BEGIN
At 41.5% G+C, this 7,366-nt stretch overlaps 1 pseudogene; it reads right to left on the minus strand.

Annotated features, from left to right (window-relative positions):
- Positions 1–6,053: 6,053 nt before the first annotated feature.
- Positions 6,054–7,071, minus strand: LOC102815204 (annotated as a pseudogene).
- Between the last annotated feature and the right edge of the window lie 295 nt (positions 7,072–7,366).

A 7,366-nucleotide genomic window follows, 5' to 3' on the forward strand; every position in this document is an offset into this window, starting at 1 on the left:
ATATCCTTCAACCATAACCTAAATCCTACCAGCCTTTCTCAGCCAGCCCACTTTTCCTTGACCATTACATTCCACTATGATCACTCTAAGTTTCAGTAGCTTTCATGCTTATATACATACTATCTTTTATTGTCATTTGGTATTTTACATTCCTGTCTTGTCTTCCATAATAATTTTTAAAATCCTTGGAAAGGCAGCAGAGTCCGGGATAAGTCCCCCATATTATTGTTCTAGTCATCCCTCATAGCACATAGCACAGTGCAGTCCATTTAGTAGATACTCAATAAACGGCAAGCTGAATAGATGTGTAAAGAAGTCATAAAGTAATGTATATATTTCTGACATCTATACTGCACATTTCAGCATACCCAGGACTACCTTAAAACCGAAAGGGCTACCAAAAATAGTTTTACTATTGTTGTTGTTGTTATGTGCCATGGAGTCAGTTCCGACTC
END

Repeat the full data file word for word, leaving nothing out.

At 41.5% G+C, this 7,366-nt stretch overlaps 1 pseudogene; it reads right to left on the minus strand.

Annotated features, from left to right (window-relative positions):
- Positions 1–6,053: 6,053 nt before the first annotated feature.
- Positions 6,054–7,071, minus strand: LOC102815204 (annotated as a pseudogene).
- Between the last annotated feature and the right edge of the window lie 295 nt (positions 7,072–7,366).

A 7,366-nucleotide genomic window follows, 5' to 3' on the forward strand; every position in this document is an offset into this window, starting at 1 on the left:
ATATCCTTCAACCATAACCTAAATCCTACCAGCCTTTCTCAGCCAGCCCACTTTTCCTTGACCATTACATTCCACTATGATCACTCTAAGTTTCAGTAGCTTTCATGCTTATATACATACTATCTTTTATTGTCATTTGGTATTTTACATTCCTGTCTTGTCTTCCATAATAATTTTTAAAATCCTTGGAAAGGCAGCAGAGTCCGGGATAAGTCCCCCATATTATTGTTCTAGTCATCCCTCATAGCACATAGCACAGTGCAGTCCATTTAGTAGATACTCAATAAACGGCAAGCTGAATAGATGTGTAAAGAAGTCATAAAGTAATGTATATATTTCTGACATCTATACTGCACATTTCAGCATACCCAGGACTACCTTAAAACCGAAAGGGCTACCAAAAATAGTTTTACTATTGTTGTTGTTGTTATGTGCCATGGAGTCAGTTCCGACTC